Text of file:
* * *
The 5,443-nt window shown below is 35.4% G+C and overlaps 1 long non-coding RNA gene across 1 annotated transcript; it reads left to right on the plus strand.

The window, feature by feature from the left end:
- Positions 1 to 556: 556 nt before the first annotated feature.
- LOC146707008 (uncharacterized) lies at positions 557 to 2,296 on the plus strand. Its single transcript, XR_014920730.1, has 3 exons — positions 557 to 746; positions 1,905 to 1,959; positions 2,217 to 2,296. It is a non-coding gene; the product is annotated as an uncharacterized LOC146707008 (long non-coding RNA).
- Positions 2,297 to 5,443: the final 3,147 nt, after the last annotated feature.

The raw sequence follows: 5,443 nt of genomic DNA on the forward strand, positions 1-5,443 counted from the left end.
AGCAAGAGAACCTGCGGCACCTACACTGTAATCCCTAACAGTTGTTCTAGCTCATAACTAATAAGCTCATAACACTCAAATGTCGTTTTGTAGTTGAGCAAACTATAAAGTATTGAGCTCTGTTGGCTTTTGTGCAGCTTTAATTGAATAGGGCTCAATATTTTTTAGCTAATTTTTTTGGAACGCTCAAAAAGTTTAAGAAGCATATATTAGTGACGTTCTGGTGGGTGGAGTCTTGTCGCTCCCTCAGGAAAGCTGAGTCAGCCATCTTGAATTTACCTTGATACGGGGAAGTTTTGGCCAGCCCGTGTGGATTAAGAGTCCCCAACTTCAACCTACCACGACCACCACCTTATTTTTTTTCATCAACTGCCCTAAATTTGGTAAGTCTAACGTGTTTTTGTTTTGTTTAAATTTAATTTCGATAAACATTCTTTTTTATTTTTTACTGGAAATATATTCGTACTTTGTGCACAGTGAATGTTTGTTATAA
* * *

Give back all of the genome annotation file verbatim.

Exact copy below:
The 5,443-nt window shown below is 35.4% G+C and overlaps 1 long non-coding RNA gene across 1 annotated transcript; it reads left to right on the plus strand.

The window, feature by feature from the left end:
- Positions 1 to 556: 556 nt before the first annotated feature.
- LOC146707008 (uncharacterized) lies at positions 557 to 2,296 on the plus strand. Its single transcript, XR_014920730.1, has 3 exons — positions 557 to 746; positions 1,905 to 1,959; positions 2,217 to 2,296. It is a non-coding gene; the product is annotated as an uncharacterized LOC146707008 (long non-coding RNA).
- Positions 2,297 to 5,443: the final 3,147 nt, after the last annotated feature.

The raw sequence follows: 5,443 nt of genomic DNA on the forward strand, positions 1-5,443 counted from the left end.
AGCAAGAGAACCTGCGGCACCTACACTGTAATCCCTAACAGTTGTTCTAGCTCATAACTAATAAGCTCATAACACTCAAATGTCGTTTTGTAGTTGAGCAAACTATAAAGTATTGAGCTCTGTTGGCTTTTGTGCAGCTTTAATTGAATAGGGCTCAATATTTTTTAGCTAATTTTTTTGGAACGCTCAAAAAGTTTAAGAAGCATATATTAGTGACGTTCTGGTGGGTGGAGTCTTGTCGCTCCCTCAGGAAAGCTGAGTCAGCCATCTTGAATTTACCTTGATACGGGGAAGTTTTGGCCAGCCCGTGTGGATTAAGAGTCCCCAACTTCAACCTACCACGACCACCACCTTATTTTTTTTCATCAACTGCCCTAAATTTGGTAAGTCTAACGTGTTTTTGTTTTGTTTAAATTTAATTTCGATAAACATTCTTTTTTATTTTTTACTGGAAATATATTCGTACTTTGTGCACAGTGAATGTTTGTTATAA